avirginlitthecandle
dirtybrian:

thewitchylibrarian:

dirtybrian:

mattachinereview:


biyuti:


girljanitor:


dumbthingswhitepplsay:


popca:


dolgematki:


nativevoice:


“Stop sending expired food”….”fried chicken 64.99” 
IQALUIT, Nunavut — A head of cabbage for $20. Fifteen bucks for a small bag of apples.
A case of ginger ale: $82.
Fed up and frustrated by sky-high food prices and concerned over widespread hunger in their communities, thousands of Inuit have spent weeks posting pictures and price tags from their local grocery stores to a Facebook site called Feed My Family.
Read more: http://www.ctv.ca/CTVNews/Canada/20120608/inuit-food-prices-protest-120608/#ixzz1xKWAJkGe


Holy hell.


WHAT IN THE FUCK? This shit is not okay.


ughhslfkajsdlf gross gross gross
64.99?????


These people are starving for a reason.
Conservationists
have been starving
these people
to death for years.


Reblogging for the extra articles. 
Also… I might show up to this protest and support them. 


Pay attention to this stuff, please, followers who haven’t heard about this!  This kind of thing is completely erased in news media.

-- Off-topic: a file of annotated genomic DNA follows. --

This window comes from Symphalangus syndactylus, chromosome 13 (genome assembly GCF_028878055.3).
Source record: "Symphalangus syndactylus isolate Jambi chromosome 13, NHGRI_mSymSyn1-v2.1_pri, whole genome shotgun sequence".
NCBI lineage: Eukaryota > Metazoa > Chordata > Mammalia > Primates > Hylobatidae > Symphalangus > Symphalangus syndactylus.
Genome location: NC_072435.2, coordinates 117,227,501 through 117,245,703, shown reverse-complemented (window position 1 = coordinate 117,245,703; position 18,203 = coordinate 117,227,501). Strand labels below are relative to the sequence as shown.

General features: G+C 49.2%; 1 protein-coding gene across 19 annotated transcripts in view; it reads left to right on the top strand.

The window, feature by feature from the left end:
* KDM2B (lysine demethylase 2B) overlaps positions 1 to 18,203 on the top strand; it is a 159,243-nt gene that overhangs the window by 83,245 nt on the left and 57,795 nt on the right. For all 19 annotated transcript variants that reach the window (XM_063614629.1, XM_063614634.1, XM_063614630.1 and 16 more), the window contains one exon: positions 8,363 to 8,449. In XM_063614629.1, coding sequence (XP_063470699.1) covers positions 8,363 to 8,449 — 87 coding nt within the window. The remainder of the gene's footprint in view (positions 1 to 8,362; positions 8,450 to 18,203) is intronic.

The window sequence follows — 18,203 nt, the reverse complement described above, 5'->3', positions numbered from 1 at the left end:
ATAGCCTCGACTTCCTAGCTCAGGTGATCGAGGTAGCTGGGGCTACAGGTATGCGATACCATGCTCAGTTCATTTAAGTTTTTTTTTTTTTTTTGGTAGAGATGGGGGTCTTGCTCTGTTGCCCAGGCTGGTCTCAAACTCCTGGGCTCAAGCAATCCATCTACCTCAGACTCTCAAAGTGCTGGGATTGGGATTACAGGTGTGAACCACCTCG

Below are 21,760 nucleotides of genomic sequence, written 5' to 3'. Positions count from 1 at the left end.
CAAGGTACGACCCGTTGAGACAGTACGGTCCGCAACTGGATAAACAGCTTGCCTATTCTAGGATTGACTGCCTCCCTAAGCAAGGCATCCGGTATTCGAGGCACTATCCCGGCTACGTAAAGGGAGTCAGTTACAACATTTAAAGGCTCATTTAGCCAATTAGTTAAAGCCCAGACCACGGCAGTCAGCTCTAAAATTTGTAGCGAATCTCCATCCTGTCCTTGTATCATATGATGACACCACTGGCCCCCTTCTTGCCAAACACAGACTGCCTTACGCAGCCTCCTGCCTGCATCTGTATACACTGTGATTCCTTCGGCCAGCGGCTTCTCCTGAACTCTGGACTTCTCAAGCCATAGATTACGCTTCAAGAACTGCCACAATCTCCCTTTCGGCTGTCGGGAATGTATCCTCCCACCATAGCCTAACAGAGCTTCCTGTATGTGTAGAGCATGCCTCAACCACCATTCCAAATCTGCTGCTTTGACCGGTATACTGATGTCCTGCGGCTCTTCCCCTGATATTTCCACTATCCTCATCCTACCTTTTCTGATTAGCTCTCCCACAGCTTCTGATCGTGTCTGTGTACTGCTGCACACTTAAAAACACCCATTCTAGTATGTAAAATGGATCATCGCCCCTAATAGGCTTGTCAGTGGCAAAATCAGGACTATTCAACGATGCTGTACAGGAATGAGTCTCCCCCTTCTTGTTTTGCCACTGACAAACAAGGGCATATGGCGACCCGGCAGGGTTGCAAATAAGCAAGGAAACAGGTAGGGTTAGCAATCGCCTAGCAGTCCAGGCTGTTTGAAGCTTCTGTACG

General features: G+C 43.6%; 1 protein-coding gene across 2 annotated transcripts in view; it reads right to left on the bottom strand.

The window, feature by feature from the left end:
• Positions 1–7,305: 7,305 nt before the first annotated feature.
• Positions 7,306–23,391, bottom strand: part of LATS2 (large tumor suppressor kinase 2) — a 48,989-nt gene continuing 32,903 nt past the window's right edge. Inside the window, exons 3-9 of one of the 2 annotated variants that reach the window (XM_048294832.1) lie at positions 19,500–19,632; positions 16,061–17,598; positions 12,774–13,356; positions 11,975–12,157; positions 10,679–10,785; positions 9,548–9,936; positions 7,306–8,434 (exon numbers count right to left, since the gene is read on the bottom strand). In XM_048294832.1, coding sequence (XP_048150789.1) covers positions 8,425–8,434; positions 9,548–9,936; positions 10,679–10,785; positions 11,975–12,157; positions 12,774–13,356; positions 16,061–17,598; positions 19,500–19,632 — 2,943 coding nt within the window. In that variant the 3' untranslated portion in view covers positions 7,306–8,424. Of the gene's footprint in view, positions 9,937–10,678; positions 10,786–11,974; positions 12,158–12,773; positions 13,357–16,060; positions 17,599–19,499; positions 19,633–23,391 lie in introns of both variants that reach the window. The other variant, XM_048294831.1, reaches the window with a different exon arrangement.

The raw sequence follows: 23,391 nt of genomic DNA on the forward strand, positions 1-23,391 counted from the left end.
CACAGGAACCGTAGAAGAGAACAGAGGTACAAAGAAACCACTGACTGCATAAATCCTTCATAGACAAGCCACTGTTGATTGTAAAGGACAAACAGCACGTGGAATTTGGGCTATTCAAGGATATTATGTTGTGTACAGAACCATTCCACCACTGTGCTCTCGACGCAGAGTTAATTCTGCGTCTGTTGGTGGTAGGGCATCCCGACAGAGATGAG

This is really fucking important.
This is why I don’t respect anyone who blindly supports the anti-sealing protestors. Because for a lot of people, it’s the only affordable option.
It’s not just Iqaluit. In Nain, Labrador this problem has been going on for ages and nobody does anything about it. $47 for a ham and $17 for a block of cheese. In Rigolet, Labrador, a loaf of bread costs $7. Here’s another picture of an Iqaluit food price changing before your very eyes.
The NNCP is starving people, reducing their food choices, and keeping people on EI poor. This is so, so wrong.

How can we help? I joined the group and checked out the website, but I didn’t see anything that can be actively done (other than raising awareness, which, of course, is great).

Excellent question! If you read through the group (which is here, for anyone who missed it), there are people talking about some ways to help.
Look at the latest news on the Feeding My Family website to see what the priorities are and how you might be able to help.
If you’re Canadian, call your local MP and ask to discuss this issue and express your concern.
Look up ways to support putting pressure onto airlines to charge fair rates (a $1000 plane ticket should be from one coast to the other, not a few hundred miles).
Research and learn what you can about food sustainability. For a start, how about learning square foot/metre (French intensive) gardening or container gardening and starting to practice it yourself? Share these techniques with friends and family. Get good at it so you can teach them to others who have poor food security in your own area.